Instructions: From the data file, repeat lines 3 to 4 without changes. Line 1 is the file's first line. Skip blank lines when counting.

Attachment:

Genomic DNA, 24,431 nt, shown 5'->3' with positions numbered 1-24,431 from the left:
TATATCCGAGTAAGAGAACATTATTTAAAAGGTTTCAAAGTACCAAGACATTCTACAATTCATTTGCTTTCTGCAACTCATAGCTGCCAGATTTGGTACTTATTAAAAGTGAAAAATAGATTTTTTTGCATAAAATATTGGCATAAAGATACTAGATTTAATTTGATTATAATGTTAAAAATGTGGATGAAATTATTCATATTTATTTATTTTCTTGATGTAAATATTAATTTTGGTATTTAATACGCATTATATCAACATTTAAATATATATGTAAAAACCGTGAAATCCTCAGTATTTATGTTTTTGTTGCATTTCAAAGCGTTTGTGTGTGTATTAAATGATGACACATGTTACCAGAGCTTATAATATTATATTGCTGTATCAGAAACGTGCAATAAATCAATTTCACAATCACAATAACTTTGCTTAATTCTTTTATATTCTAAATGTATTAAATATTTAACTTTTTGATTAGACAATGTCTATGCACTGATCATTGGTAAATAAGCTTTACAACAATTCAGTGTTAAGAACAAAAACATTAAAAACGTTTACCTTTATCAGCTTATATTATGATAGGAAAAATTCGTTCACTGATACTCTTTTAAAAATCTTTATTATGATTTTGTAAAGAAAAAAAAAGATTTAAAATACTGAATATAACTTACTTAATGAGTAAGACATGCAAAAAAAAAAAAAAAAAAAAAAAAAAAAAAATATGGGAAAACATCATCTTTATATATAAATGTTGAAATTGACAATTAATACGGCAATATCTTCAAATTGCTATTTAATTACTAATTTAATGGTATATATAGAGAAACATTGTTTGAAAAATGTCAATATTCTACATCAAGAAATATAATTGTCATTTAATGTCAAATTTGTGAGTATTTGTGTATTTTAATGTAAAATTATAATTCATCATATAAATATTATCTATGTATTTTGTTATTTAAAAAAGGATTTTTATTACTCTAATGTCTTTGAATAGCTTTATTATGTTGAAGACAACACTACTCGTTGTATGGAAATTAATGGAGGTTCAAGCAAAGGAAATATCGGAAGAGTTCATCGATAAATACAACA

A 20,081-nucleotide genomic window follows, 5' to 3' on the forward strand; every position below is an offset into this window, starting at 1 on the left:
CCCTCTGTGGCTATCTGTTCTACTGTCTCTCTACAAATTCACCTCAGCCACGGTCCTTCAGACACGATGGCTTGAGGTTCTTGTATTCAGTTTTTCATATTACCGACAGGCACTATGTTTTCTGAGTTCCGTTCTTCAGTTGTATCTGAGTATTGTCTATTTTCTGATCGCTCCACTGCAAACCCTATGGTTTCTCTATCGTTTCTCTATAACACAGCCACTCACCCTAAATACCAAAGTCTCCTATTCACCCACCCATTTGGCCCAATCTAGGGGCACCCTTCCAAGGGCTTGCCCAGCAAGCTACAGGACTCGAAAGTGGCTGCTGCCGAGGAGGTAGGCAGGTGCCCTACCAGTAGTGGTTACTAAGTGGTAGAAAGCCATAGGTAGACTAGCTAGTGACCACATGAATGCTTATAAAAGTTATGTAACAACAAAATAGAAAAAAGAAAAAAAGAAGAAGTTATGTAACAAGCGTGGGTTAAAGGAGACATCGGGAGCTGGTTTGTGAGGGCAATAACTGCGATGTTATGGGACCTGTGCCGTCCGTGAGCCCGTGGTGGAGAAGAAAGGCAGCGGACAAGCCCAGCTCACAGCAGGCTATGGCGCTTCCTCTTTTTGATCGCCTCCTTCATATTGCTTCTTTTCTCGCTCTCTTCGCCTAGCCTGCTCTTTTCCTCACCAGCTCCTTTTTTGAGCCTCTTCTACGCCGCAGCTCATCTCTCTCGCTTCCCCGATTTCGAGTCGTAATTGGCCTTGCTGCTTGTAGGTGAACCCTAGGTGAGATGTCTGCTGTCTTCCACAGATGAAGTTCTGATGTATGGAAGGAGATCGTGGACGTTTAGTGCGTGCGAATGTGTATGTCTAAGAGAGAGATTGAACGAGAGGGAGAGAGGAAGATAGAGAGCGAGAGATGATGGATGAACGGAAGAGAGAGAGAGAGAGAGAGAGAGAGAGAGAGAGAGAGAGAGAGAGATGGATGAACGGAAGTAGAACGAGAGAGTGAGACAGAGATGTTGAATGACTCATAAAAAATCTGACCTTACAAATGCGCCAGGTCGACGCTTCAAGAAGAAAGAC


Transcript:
A 20,081-nucleotide genomic window follows, 5' to 3' on the forward strand; every position below is an offset into this window, starting at 1 on the left:
CCCTCTGTGGCTATCTGTTCTACTGTCTCTCTACAAATTCACCTCAGCCACGGTCCTTCAGACACGATGGCTTGAGGTTCTTGTATTCAGTTTTTCATATTACCGACAGGCACTATGTTTTCTGAGTTCCGTTCTTCAGTTGTATCTGAGTATTGTCTATTTTCTGATCGCTCCACTGCAAACCCTATGGTTTCTCTATCGTTTCTCTATAACACAGCCACTCACCCTAAATACCAAAGTCTCCTATTCACCCACCCATTTGGCCCAATCTAGGGGCACCCTTCCAAGGGCTTGCCCAGCAAGCTACAGGACTCGAAAGTGGCTGCTGCCGAGGAGGTAGGCAGGTGCCCTACCAGTAGTGGTTACTAAGTGGTAGAAAGCCATAGGTAGACTAGCTAGTGACCACATGAATGCTTATAAAAGTTATGTAACAACAAAATAGAAAAAAGAAAAAAAGAAGAAGTTATGTAACAAGCGTGGGTTAAAGGAGACATCGGGAGCTGGTTTGTGAGGGCAATAACTGCGATGTTATGGGACCTGTGCCGTCCGTGAGCCCGTGGTGGAGAAGAAAGGCAGCGGACAAGCCCAGCTCACAGCAGGCTATGGCGCTTCCTCTTTTTGATCGCCTCCTTCATATTGCTTCTTTTCTCGCTCTCTTCGCCTAGCCTGCTCTTTTCCTCACCAGCTCCTTTTTTGAGCCTCTTCTACGCCGCAGCTCATCTCTCTCGCTTCCCCGATTTCGAGTCGTAATTGGCCTTGCTGCTTGTAGGTGAACCCTAGGTGAGATGTCTGCTGTCTTCCACAGATGAAGTTCTGATGTATGGAAGGAGATCGTGGACGTTTAGTGCGTGCGAATGTGTATGTCTAAGAGAGAGATTGAACGAGAGGGAGAGAGGAAGATAGAGAGCGAGAGATGATGGATGAACGGAAGAGAGAGAGAGAGAGAGAGAGAGAGAGAGAGAGAGAGAGAGAGAGATGGATGAACGGAAGTAGAACGAGAGAGTGAGACAGAGATGTTGAATGACTCATAAAAAATCTGACCTTACAAATGCGCCAGGTCGACGCTTCAAGAAGAAAGAC